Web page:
L.A. NOW

Southern California -- this just in

« Previous Post | L.A. NOW Home | Next Post »

No motive yet in El Camino High soccer player killing

January 12, 2012 |  7:30 am

 

The 17-year-old soccer player shot to death in front of his Winnetka home, reportedly by a girl who went to his front door, was identified by police Thursday as Francisco Rodriguez Jr.

Map shows location of Wednesday's shooting in purple, as well as nearby homicides in red, since January 2007. Click for more details on The Times’ interactive Homicide Report. Details of the Wednesday night killing remain unclear, but a neighbor told a TV station Rodriguez walked out of his house when a girl came to the door, and a car was waiting on the street.

Detectives have not identified a motive or suspects, or determined how many people were involved or how many shots were fired, said Officer Sara Faden of the Los Angeles Police Department.

When police arrived at the house, in the 6900 block of Cozycroft Avenue, Rodriguez was lying in the frontyard, unconscious and not breathing.

[Updated at 8:38 a.m.: At least 52 homicides have been reported within four miles of Wednesday's shooting since January 2007, according to coroner’s data collected for The Times’ interactive Homicide Report.]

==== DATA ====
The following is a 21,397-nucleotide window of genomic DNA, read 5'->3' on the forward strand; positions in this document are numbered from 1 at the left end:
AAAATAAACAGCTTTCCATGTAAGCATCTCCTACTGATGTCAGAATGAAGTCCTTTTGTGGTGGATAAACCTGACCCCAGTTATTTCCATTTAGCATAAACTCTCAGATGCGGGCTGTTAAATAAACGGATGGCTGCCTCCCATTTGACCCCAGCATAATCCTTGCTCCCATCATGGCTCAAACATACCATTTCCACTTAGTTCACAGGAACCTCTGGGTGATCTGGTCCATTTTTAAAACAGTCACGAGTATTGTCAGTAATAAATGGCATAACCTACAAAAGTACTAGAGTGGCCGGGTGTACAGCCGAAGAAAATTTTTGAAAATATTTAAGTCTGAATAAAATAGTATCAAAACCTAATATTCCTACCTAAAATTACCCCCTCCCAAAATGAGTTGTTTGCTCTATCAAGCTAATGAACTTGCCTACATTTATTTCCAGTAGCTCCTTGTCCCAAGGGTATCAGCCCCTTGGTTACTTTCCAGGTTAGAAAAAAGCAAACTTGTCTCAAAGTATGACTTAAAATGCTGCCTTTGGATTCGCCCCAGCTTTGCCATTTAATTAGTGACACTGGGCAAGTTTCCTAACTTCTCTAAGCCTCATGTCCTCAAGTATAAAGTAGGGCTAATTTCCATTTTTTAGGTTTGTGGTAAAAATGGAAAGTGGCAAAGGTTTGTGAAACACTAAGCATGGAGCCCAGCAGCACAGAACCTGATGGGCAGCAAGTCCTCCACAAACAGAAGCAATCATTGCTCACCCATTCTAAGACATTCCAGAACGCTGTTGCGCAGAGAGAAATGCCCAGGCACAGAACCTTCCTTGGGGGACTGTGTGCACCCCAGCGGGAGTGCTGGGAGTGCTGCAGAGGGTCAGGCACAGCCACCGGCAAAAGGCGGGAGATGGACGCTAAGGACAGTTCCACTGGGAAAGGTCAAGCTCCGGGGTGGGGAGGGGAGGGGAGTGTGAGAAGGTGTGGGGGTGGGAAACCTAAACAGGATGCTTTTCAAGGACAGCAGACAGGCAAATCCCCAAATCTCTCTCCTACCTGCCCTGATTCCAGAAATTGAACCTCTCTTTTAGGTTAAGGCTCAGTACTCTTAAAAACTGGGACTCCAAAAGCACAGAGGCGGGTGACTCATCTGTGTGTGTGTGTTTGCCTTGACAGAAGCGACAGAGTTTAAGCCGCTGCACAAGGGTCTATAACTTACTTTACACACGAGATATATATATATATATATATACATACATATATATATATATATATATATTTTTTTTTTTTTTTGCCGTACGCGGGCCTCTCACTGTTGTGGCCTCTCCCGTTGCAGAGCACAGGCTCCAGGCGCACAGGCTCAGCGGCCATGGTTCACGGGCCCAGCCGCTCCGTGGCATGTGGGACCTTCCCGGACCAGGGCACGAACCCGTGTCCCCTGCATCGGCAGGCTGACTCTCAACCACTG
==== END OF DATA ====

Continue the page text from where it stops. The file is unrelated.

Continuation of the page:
He was later pronounced dead at a hospital. The shooting occurred about 6:10 p.m., an hour after Rodriguez finished a soccer game. He played goalie for the El Camino Real High School Conquistadors, recording four saves against Taft High School.

The final score was 0-0. A teammate drove him home after the game, his soccer coach told a TV reporter.

A memorial page was set up for Rodriguez on Facebook, and Los Angeles Unified School District planned to provide grief counselors at the school.

ALSO:

Boy hides under sheets, calls for help in burglary [911 tape]

El Camino Real High soccer player slain in shooting at his home

Daughter talks about father slain in O.C. stabbings of homeless men

-- Alan Zarembo


Map: Shows location of Wednesday's shooting in purple, as well as 52 other homicides, in red, since January 2007. Credit: Los Angeles Times

Comments 

Advertisement










Video